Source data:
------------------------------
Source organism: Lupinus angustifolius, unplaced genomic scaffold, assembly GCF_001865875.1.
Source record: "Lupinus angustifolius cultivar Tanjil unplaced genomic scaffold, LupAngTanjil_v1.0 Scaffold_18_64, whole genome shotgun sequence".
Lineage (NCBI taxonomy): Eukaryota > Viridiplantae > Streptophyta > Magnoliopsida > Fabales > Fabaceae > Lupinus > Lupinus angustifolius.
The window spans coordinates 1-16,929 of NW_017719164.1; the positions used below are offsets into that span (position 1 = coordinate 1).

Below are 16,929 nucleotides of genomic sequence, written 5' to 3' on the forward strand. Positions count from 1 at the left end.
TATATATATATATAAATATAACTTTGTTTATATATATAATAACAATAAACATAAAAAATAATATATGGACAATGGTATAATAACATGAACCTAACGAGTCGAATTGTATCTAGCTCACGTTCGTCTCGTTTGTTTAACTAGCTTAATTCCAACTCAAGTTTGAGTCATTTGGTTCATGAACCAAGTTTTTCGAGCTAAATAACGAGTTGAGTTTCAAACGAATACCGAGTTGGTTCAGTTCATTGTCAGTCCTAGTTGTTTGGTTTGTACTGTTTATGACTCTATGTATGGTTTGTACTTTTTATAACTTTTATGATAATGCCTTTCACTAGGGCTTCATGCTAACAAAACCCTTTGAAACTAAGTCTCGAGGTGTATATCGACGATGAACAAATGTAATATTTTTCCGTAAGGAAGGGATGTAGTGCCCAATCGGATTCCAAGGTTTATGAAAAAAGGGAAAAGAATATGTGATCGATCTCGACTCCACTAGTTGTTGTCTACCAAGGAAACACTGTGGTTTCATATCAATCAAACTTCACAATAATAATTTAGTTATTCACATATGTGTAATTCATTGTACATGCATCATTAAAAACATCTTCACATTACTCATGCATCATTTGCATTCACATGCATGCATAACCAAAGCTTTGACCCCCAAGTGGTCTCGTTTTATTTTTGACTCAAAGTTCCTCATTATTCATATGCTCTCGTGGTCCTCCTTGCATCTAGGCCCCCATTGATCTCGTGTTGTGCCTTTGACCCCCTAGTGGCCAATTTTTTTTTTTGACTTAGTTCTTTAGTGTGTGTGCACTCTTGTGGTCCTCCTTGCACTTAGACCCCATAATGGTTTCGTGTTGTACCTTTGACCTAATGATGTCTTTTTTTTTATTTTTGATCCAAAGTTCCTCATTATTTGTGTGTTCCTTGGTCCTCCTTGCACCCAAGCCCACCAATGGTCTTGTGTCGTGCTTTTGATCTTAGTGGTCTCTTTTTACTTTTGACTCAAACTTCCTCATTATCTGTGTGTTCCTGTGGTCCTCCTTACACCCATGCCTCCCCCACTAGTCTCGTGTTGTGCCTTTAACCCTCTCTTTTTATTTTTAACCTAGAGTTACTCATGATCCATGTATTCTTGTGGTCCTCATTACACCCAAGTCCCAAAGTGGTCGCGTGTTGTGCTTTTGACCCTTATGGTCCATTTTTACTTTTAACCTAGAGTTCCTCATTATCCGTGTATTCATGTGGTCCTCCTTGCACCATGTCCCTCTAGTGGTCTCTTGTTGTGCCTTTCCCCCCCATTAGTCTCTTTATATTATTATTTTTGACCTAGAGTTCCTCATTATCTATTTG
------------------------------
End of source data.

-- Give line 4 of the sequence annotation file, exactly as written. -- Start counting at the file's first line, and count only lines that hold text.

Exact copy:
The window spans coordinates 1-16,929 of NW_017719164.1; the positions used below are offsets into that span (position 1 = coordinate 1).